When going through a traumatic life experience, people have different methods of coping, and most people lean heavily upon a support group of some kind to offer strength when they have none. But Renee has never been most people.
Born and raised in New Orleans by a typical southern, bayou-based family, Renee headed north for college. After completing her undergraduate degree at MIT, she then continued on to Harvard Medical School, where she earned her PhD in genetics. Then, after ten years of northern winters, Renee was ready to move back south, and began a career in public health at the CDC (Centers for Disease Control and Prevention) in Atlanta.
After two happy years working in the southern metropolis, right around her 30th birthday in 2005, Renee began experiencing a wide range of symptoms that landed her in the ER. But after being sent home with no clear answers, Renee put her focus back on normal life–only to have another twist in the road present itself in the form of Hurricane Katrina. Despite persistent pain and her recent emergency room visit, Renee was soon on the road to New Orleans to rescue her mother and sister from the storm, and move them in with her for a time.
But when Renee’s symptoms persisted and even worsened, a second ER visit (this time with her mother by her side) ended with a diagnosis of Stage 4 ovarian cancer.
Yet through it all, Renee remained calm. “I am certainly not an optimist,” she says. “I’m a realist, but I just had this feeling that I was not going to die from this, and that kept me going. It was frustrating and painful, but to me, not making it through was not an option. It wasn’t going to happen that way.” Renee also feels her medical background helped her stay grounded throughout the ordeal. “Even when the doctors
| would use ‘medical speak,’ I understood what they were talking about,” she explains. Which gave Renee the opportunity to be the source of comfort to those around her. “My mom would be beside herself with worry, because she didn’t understand what the doctors were saying, but I was able to explain things to her calmly,” recalls Renee.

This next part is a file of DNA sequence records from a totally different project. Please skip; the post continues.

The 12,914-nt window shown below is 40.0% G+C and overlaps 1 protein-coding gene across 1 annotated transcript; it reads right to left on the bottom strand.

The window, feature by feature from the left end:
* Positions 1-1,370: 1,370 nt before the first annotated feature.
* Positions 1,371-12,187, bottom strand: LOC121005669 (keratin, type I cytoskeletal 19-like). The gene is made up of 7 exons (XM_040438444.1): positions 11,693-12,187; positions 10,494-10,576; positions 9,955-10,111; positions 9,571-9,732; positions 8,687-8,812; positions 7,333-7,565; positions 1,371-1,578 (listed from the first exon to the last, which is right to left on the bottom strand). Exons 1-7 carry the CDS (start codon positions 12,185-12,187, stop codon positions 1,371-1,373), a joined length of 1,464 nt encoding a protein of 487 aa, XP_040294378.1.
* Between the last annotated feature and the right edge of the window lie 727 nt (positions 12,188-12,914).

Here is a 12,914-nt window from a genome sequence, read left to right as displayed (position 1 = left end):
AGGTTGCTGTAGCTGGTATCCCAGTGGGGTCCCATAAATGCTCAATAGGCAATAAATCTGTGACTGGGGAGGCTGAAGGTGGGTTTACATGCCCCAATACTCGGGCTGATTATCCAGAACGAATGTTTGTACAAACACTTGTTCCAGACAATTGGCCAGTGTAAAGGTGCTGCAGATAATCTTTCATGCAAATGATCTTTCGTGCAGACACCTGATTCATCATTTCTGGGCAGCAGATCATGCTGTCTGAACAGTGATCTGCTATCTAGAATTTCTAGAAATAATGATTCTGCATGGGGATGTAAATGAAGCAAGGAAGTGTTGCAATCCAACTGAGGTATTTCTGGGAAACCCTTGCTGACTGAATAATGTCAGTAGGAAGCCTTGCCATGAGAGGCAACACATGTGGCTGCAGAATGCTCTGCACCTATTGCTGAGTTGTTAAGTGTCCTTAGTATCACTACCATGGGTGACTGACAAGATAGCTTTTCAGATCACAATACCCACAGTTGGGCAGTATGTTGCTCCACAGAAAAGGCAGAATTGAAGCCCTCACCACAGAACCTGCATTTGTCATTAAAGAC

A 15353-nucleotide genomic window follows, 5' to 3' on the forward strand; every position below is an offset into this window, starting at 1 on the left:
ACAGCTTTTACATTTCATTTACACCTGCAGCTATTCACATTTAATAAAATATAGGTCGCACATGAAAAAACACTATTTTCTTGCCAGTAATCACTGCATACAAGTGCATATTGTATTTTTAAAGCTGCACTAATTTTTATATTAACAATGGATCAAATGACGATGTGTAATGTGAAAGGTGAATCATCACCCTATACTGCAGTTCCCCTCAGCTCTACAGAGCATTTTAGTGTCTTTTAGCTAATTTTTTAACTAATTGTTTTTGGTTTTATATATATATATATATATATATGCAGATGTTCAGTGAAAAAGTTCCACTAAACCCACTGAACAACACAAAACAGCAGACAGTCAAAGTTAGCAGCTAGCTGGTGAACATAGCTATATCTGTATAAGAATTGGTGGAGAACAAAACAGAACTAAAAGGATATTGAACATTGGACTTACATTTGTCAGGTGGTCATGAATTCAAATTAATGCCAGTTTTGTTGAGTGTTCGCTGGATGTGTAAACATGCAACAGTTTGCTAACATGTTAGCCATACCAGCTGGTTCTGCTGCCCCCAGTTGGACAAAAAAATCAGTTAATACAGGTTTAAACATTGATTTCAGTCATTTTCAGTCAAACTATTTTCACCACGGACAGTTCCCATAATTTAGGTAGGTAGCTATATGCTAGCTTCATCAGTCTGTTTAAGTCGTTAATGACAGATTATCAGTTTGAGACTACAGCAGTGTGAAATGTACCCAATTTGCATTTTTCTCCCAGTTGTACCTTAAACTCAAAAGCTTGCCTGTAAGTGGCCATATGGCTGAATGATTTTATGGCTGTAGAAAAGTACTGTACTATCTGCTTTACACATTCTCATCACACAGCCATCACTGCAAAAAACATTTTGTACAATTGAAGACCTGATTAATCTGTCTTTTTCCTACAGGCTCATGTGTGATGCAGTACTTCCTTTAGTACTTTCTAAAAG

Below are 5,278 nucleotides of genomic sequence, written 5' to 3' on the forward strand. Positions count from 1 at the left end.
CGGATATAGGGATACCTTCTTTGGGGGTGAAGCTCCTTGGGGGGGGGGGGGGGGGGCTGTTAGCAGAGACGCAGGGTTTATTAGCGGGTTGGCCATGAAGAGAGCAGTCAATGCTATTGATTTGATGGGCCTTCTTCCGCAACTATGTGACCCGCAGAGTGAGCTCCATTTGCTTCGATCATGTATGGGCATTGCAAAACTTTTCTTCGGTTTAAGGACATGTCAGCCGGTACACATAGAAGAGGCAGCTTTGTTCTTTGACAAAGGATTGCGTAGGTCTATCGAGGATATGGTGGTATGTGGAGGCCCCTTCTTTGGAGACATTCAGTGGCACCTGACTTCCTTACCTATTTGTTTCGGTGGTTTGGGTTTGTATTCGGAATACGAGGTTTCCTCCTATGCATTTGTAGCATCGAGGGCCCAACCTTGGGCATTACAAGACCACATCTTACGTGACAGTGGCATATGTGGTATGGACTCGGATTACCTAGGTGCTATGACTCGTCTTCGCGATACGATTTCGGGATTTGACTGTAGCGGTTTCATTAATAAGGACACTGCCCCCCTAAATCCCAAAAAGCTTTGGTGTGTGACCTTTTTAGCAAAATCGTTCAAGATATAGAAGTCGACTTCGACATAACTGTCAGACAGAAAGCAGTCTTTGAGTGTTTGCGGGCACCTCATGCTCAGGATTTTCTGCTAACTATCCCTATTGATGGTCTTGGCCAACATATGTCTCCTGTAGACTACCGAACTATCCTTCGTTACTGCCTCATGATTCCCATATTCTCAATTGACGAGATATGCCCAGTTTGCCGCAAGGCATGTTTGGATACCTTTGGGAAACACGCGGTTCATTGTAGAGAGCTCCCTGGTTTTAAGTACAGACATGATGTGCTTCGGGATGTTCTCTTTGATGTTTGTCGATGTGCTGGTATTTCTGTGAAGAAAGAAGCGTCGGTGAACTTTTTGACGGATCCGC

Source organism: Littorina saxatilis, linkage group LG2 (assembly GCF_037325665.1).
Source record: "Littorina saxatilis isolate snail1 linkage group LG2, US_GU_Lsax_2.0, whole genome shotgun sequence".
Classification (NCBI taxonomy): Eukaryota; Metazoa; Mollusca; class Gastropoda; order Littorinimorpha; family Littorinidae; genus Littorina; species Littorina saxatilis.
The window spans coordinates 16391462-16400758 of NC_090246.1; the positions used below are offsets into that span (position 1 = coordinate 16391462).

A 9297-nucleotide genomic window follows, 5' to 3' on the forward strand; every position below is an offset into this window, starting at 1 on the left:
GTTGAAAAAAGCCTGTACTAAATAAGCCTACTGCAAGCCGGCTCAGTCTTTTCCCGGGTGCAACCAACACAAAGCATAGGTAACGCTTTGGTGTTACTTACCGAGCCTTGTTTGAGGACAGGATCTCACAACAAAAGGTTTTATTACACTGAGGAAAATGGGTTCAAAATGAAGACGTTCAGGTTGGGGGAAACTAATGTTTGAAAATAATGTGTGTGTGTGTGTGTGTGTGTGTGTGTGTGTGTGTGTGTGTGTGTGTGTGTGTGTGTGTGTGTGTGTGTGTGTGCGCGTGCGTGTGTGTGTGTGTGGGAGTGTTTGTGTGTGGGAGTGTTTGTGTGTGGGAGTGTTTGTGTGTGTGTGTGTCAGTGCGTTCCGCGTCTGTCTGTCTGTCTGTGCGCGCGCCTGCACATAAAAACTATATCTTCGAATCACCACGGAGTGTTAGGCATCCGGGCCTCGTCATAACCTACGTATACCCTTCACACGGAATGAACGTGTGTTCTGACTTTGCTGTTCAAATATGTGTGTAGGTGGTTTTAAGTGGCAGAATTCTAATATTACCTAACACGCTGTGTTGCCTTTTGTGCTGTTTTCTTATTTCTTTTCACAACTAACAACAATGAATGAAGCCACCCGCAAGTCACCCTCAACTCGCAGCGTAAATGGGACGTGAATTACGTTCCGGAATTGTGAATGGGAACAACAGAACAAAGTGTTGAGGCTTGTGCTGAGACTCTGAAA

And although she is typically a very guarded person, throughout her extensive treatment and recovery, Renee chose to put aside her own feelings and open up to those closest to her about the ordeal: “I’m a very independent and private person, but I was quite open with my friends and family about everything that was going on,” she says. “I pulled together an email list and would send updates and was more open about the whole experience than I’ve been about anything in my whole life. It just seemed natural, because I knew my loved ones were worried.”
Now, a full eight years later, Renee is moving forward and embracing life, while never forgetting where she’s been, or the battle she won. A radiant Renee just walked down the aisle in a tradition-filled New Orleans wedding surrounded by family and friends, and upon returning home, she and her new husband bought a home together, and are planning a honeymoon to an exotic island locale. She’s also planning her annual survivor party: “I’m from New Orleans, so we look for any reason to have a party,” she laughs. But the event has become a yearly occasion that her friends and family count on to commemorate her life. “It’s different every year,” shares Renee. “One year I collected donations for the Georgia Ovarian Cancer Association, one year I had the party in New Orleans, and for my five-year party, I actually rented a venue and made an even bigger to-do out of it. But every year, it’s a whole lot of fun.” And having fun is something Renee relishes. Though her life trajectory may not be exactly what she expected, it doesn’t stop her from enjoying every minute of the life she has. ■ Emily L. Foley